• There was a lack of consistency of the location of different types of information.
  • Every label in the study fell short of legibility recommendations in some way.

Improving Prescription Legibility

In order to study the legibility of labels currently used by pharmacies, researchers in the Waterloo study had 45 Canadian pharmacies in Kitchener, Waterloo, and Cambridge print a sample prescription label with the patient’s name, drug name, and instructions. They then compared the labels to each other and to label printing recommendations from pharmaceutical and health organizations and non-governmental organizations for ideal readability.

The researchers determined not only that recommendations were being ignored, but also that there were very few requirements for legibility and readability being handed down to individual pharmacies. In order to rectify this problem, researchers have proposed new guidelines and regulations for label size, font size and color, sentence alignment, and highlighting.

The researchers next plan to create a prototype for a uniform label and test it on both patients and pharmacists to try to improve legibility standards. “We expect that addressing these factors together will improve the accessibility of prescription labels. We need to move from a pharmacy-centered labeling standard, to a patient-centered one,” said Carlos H. Rojas-Fernandez, Professor at Waterloo’s School of Pharmacy and researcher on this study. In the meantime, patients need to be aware of this lack of clarity and make sure to read prescription bottles especially carefully.




Changes in the Appearances of Pills Can Cause Lapses

Over the last ten years, generic drugs have become increasingly popular due to the savings to consumers and insurance companies. These efforts to keep healthcare costs low have saved people in the United States $1.2 trillion in that time.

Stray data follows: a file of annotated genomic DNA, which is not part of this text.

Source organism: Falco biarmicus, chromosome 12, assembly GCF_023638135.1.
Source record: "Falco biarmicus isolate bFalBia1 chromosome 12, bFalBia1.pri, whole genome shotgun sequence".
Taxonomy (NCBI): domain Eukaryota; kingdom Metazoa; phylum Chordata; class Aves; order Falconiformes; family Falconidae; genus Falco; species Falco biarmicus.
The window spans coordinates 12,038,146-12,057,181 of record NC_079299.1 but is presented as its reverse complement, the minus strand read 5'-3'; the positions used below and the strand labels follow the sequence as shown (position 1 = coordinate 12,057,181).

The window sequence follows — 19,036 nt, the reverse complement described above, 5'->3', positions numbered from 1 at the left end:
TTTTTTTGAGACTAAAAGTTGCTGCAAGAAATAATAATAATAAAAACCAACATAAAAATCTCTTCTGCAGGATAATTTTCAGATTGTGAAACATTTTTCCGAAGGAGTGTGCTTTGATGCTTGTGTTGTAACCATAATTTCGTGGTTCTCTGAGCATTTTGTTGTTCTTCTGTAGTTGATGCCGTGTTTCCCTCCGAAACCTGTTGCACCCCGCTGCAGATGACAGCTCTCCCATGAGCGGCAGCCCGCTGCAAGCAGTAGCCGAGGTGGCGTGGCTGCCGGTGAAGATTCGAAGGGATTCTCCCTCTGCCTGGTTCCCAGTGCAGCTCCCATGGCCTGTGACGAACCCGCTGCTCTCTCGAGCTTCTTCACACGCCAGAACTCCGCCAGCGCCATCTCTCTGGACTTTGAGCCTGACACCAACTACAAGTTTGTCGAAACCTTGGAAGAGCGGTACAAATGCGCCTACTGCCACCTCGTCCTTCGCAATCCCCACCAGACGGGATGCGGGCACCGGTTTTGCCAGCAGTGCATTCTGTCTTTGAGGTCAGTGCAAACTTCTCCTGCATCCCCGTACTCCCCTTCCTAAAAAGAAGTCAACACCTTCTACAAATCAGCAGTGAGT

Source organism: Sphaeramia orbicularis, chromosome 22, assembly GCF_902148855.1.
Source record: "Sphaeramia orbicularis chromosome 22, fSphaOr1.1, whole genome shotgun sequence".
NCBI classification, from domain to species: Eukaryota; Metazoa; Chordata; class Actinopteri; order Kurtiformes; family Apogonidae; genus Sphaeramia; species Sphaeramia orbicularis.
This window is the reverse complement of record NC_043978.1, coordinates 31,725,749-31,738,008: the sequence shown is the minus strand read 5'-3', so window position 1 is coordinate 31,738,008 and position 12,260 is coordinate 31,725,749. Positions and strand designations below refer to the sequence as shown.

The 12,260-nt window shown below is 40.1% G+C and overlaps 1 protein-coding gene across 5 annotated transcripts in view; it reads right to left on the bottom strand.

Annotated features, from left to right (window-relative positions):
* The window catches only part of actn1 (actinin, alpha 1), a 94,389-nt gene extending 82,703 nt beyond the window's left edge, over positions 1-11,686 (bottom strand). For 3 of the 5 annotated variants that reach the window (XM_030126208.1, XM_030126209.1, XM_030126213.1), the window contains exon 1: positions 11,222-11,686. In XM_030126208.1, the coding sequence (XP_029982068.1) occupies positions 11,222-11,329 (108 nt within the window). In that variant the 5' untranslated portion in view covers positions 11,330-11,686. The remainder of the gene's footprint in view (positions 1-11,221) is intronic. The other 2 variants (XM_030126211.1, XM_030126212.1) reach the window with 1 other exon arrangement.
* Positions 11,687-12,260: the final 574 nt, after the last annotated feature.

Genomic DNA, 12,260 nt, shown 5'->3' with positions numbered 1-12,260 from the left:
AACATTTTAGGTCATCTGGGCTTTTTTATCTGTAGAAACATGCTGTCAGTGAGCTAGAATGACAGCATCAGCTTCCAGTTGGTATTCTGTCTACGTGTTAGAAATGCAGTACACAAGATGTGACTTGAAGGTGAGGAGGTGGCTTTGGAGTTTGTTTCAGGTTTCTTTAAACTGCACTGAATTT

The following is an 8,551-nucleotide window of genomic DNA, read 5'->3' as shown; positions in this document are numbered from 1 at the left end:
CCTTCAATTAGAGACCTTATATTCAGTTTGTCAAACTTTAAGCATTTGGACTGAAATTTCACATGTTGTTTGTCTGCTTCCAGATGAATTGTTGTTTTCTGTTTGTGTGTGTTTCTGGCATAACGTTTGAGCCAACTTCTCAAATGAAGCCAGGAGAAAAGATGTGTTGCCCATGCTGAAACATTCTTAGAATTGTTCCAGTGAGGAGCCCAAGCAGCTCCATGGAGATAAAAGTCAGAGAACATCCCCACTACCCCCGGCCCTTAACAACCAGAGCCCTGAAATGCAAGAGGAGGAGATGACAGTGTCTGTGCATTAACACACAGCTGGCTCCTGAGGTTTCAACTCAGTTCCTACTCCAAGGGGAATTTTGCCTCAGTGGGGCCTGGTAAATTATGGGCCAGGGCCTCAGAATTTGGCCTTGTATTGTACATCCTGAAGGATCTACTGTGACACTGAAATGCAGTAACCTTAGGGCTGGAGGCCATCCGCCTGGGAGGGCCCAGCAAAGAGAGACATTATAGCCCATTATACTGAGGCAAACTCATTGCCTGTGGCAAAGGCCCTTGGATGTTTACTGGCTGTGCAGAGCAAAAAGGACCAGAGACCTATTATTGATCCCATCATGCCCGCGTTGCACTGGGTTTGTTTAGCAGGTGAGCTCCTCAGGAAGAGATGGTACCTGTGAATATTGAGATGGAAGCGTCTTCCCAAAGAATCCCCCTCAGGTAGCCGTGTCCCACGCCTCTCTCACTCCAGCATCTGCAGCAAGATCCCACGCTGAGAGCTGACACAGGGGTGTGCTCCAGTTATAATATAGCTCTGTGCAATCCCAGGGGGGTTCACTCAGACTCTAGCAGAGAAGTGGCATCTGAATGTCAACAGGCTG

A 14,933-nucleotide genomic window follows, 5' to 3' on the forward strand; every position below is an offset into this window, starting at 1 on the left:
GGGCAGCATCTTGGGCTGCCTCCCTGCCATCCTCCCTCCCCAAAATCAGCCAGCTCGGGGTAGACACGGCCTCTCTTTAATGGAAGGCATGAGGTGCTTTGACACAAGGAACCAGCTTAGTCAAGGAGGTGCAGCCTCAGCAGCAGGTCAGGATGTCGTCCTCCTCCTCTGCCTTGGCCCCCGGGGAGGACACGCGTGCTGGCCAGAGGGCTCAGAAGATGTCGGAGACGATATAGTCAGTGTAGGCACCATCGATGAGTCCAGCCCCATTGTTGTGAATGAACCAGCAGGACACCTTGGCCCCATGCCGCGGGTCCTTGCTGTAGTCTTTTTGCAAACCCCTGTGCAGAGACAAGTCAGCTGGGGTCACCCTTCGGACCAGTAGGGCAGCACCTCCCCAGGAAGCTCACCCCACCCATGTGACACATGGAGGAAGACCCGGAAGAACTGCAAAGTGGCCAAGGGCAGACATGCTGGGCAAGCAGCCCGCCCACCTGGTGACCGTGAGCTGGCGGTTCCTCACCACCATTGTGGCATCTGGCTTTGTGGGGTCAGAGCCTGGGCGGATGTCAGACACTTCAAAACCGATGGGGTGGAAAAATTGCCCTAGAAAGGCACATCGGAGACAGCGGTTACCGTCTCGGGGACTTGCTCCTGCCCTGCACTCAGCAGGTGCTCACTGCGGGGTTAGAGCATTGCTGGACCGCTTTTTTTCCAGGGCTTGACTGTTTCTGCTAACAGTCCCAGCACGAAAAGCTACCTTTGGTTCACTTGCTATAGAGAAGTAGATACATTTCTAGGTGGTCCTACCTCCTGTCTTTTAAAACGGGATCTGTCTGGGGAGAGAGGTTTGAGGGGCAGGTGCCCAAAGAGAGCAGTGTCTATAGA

Many doctors, insurance companies, and even patients switch to the cheapest generic version of a drug as soon as it becomes available. After all, the medicine is essentially the same, only perhaps with a new appearance. When patients go to pick up a refill of a prescription, they may be surprised to find that the pills are a different shape or color than they received before.

According to a recent study by prescription drug researchers from Boston’s Brigham and Women’s Hospital, this may be a problem. Research suggests that changes in a particular medication’s color or shape can cause many patients to discontinue necessary medication without notice.

Why Changes in the Appearances of Pills Can Cause Problems

Because of the way that pharmacies negotiate with drug manufacturers in order to get the best price, they may dispense one generic manufacturer’s drug one month and refill it later with the same drug made by a different manufacturer. These pills will be effective for patients even though the medication may have a different size, shape, color, and formulation. These changes should not affect the treatment of any patient or disrupt recovery in any way.

However, patients are often not told what to expect from these new pills. Even if a pharmacist may mention that the pill looks different, some patients do not trust the medication because it looks different. These patients may lose confidence in the medicine’s safety or effectiveness. Often patients suspect that there is a problem. Some patients will stop taking the pills until they can ask their doctor about the change. Others stop taking the drug entirely.